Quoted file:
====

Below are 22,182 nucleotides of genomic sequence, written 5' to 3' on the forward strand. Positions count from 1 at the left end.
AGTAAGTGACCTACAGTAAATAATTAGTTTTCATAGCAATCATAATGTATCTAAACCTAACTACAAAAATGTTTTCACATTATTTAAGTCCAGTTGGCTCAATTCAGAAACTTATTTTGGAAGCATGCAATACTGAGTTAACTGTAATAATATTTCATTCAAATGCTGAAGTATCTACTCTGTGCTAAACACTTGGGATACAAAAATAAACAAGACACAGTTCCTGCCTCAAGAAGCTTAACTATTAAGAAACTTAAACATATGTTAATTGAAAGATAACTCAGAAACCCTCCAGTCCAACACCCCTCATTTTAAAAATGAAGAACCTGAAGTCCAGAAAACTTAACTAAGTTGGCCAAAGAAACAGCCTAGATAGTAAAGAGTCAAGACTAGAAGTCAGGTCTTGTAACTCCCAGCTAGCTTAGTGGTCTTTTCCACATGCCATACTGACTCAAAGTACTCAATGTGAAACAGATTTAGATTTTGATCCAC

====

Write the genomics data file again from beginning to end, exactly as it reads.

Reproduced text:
Below are 22,182 nucleotides of genomic sequence, written 5' to 3' on the forward strand. Positions count from 1 at the left end.
AGTAAGTGACCTACAGTAAATAATTAGTTTTCATAGCAATCATAATGTATCTAAACCTAACTACAAAAATGTTTTCACATTATTTAAGTCCAGTTGGCTCAATTCAGAAACTTATTTTGGAAGCATGCAATACTGAGTTAACTGTAATAATATTTCATTCAAATGCTGAAGTATCTACTCTGTGCTAAACACTTGGGATACAAAAATAAACAAGACACAGTTCCTGCCTCAAGAAGCTTAACTATTAAGAAACTTAAACATATGTTAATTGAAAGATAACTCAGAAACCCTCCAGTCCAACACCCCTCATTTTAAAAATGAAGAACCTGAAGTCCAGAAAACTTAACTAAGTTGGCCAAAGAAACAGCCTAGATAGTAAAGAGTCAAGACTAGAAGTCAGGTCTTGTAACTCCCAGCTAGCTTAGTGGTCTTTTCCACATGCCATACTGACTCAAAGTACTCAATGTGAAACAGATTTAGATTTTGATCCAC